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Jury Hands Schwartz and Goodman Win in Fired B-Ball Coach’s Suit Against SEMO

On August 11, 2022, a Cape Girardeau County jury returned a verdict in favor of Rick Ray in his lawsuit against his former employer, Southeast Missouri State University (SEMO). A 12-member jury unanimously ruled in Coach Ray’s favor finding that SEMO breached its contract with Coach Ray when it failed to pay liquidated damages called for by his contract. Aaron Schwartz and Mark Goodman of Capes Sokol represented Coach Ray at trial.

Background

Coach Ray was the head coach of SEMOs men’s basketball program between 2015 and 2020. Shortly after beginning his tenure at SEMO, Coach Ray discovered and immediately reported academic misconduct. Coach Ray then led the program through challenging years while the program was on NCAA probation as a result of Coach Ray’s report.1 In 2017 Coach Ray’s contract was extended to run through April of 2021.

On March 3, 2020 SEMO’s Athletic Director notified Coach Ray that he would be terminated but established a firm termination date of April 30, 2020. The April 30, 2020 termination date was established so that Coach Ray could satisfy his pension’s five-year service requirement and become eligible to vest. As a result of SEMO’s decision to terminate Coach Ray one year prior to the expiration of the term of his contract, Coach Ray was entitled to receive over $94,000 in liquidated damages.

Later in March of 2020 Coach Ray requested SEMO pay him the liquidated damages called for under his contract. SEMO then denied his request for the liquidated damages and, as a result of his request to be paid liquidated damages, SEMO also reversed its promise to keep Coach Ray employed through April 30, 2020. SEMO fired Coach Ray on April 2, 2020, 28 days before he would have satisfied the pension’s five year service requirement and become eligible to vest in the pension.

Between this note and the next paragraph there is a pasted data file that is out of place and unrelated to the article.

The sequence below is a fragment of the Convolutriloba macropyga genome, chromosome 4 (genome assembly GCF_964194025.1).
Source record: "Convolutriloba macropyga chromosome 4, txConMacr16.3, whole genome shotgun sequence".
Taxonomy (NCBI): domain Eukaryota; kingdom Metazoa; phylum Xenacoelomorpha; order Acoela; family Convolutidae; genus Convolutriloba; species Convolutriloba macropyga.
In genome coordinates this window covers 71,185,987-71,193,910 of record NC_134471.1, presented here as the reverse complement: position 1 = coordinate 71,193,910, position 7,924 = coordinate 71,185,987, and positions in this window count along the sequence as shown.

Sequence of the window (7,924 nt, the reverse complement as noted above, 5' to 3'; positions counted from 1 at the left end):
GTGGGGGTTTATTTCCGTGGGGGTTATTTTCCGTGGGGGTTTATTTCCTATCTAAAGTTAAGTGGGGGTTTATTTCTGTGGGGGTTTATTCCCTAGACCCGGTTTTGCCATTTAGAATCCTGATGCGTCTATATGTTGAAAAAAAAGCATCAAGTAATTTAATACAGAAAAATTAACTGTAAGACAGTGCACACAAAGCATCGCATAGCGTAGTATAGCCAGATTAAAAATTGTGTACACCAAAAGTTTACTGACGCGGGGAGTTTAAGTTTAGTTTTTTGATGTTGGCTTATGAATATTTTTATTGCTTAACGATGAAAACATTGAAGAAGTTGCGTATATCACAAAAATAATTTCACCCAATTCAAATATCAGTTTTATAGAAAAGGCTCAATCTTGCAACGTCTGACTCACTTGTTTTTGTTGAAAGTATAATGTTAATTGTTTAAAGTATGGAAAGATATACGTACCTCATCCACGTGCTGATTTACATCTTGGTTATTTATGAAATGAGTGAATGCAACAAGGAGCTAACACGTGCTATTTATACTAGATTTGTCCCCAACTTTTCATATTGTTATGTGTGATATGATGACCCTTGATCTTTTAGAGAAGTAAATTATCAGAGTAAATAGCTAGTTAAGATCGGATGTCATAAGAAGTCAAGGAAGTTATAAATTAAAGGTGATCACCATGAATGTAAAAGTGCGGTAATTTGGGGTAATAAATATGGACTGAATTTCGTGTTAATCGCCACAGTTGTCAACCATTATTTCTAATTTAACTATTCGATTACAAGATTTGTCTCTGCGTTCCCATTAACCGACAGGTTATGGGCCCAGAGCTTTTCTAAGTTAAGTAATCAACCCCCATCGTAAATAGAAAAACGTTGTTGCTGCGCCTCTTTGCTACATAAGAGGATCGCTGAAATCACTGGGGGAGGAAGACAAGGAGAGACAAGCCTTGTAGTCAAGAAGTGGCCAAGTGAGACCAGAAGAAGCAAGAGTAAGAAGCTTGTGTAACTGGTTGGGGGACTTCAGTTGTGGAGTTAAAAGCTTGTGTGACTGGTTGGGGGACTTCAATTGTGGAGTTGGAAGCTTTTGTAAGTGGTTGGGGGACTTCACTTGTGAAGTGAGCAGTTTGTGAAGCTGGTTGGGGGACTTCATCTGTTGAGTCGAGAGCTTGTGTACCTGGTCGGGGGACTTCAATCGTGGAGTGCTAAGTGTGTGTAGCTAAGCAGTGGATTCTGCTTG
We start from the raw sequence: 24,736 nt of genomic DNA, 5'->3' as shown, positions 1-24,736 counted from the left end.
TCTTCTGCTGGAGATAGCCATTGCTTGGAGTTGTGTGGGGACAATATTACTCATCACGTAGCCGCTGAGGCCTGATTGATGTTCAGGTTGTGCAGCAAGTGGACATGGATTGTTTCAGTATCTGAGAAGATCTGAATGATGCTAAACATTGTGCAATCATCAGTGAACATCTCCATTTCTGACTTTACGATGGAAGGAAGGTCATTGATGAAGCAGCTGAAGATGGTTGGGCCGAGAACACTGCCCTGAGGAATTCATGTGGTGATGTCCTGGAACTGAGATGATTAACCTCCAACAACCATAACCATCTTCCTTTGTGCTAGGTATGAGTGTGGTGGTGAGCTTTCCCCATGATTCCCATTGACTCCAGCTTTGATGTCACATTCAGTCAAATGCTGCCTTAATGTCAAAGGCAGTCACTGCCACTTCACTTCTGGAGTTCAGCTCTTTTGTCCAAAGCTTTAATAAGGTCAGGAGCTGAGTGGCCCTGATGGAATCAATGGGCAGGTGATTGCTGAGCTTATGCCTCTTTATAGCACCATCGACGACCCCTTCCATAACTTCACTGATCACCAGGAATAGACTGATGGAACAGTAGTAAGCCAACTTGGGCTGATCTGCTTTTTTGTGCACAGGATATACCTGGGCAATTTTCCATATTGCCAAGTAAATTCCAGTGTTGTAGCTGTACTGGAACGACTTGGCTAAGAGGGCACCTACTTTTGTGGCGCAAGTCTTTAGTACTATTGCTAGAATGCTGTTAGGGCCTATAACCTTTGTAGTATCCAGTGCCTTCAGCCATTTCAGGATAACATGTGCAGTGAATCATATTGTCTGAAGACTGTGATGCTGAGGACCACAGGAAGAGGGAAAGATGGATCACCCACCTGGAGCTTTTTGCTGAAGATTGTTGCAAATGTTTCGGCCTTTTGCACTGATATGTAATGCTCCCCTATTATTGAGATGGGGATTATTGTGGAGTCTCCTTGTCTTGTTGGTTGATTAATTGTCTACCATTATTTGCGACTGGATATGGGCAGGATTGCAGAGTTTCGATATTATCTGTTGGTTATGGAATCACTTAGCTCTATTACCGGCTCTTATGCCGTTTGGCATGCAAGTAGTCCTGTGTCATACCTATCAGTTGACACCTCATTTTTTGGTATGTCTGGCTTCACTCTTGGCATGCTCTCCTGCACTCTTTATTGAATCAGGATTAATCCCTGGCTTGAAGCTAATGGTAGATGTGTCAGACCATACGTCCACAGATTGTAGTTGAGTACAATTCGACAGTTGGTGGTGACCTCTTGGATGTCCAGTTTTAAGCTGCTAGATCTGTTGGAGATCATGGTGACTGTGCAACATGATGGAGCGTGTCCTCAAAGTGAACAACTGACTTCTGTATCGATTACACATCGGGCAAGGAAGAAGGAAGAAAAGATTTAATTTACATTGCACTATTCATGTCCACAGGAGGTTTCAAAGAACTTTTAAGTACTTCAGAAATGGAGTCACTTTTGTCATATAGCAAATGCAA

On August 8, 2022, a Cape Girardeau County jury sitting in Jackson, Missouri unanimously found in favor of Coach Ray on his claim for liquidated damages and awarded him the damages called for by the contract, $94,128.76. The jury deliberated for just over 35 minutes before ruling in favor of Coach Ray. While Missouri law requires just nine jurors to concur in a verdict, in this case the 12 jurors agreed that the university acted improperly when it refused Coach Ray’s request for liquidated damages. The Court will determine prejudgment interest and attorneys fees at a later date.

The Court will also rule on Coach Ray’s equitable claims relating to his pension at a later date.

Capes Sokol

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